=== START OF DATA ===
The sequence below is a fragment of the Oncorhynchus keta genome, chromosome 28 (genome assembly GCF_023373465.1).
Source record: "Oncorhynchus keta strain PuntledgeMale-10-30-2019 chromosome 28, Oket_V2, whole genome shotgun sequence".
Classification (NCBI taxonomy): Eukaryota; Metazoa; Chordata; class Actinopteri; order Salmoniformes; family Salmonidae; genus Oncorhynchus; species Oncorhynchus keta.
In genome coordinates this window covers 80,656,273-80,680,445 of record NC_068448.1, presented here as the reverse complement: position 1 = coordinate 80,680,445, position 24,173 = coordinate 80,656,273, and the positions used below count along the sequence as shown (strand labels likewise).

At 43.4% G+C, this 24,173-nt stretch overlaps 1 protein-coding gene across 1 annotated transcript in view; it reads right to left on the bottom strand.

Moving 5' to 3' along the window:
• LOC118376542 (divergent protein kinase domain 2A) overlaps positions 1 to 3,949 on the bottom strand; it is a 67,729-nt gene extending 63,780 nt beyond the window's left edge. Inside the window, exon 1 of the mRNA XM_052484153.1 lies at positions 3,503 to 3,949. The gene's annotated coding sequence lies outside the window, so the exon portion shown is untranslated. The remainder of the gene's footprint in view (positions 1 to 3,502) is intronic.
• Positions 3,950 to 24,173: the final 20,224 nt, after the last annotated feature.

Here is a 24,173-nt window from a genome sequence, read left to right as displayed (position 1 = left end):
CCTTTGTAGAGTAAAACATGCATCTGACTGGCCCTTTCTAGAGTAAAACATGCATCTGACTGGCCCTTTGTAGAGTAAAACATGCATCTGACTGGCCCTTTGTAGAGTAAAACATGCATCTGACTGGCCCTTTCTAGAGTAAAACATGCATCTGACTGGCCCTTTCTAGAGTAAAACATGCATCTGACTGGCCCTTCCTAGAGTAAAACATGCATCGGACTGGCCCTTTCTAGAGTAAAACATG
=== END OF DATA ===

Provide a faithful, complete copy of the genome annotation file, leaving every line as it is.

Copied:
The sequence below is a fragment of the Oncorhynchus keta genome, chromosome 28 (genome assembly GCF_023373465.1).
Source record: "Oncorhynchus keta strain PuntledgeMale-10-30-2019 chromosome 28, Oket_V2, whole genome shotgun sequence".
Classification (NCBI taxonomy): Eukaryota; Metazoa; Chordata; class Actinopteri; order Salmoniformes; family Salmonidae; genus Oncorhynchus; species Oncorhynchus keta.
In genome coordinates this window covers 80,656,273-80,680,445 of record NC_068448.1, presented here as the reverse complement: position 1 = coordinate 80,680,445, position 24,173 = coordinate 80,656,273, and the positions used below count along the sequence as shown (strand labels likewise).

At 43.4% G+C, this 24,173-nt stretch overlaps 1 protein-coding gene across 1 annotated transcript in view; it reads right to left on the bottom strand.

Moving 5' to 3' along the window:
• LOC118376542 (divergent protein kinase domain 2A) overlaps positions 1 to 3,949 on the bottom strand; it is a 67,729-nt gene extending 63,780 nt beyond the window's left edge. Inside the window, exon 1 of the mRNA XM_052484153.1 lies at positions 3,503 to 3,949. The gene's annotated coding sequence lies outside the window, so the exon portion shown is untranslated. The remainder of the gene's footprint in view (positions 1 to 3,502) is intronic.
• Positions 3,950 to 24,173: the final 20,224 nt, after the last annotated feature.

Here is a 24,173-nt window from a genome sequence, read left to right as displayed (position 1 = left end):
CCTTTGTAGAGTAAAACATGCATCTGACTGGCCCTTTCTAGAGTAAAACATGCATCTGACTGGCCCTTTGTAGAGTAAAACATGCATCTGACTGGCCCTTTGTAGAGTAAAACATGCATCTGACTGGCCCTTTCTAGAGTAAAACATGCATCTGACTGGCCCTTTCTAGAGTAAAACATGCATCTGACTGGCCCTTCCTAGAGTAAAACATGCATCGGACTGGCCCTTTCTAGAGTAAAACATG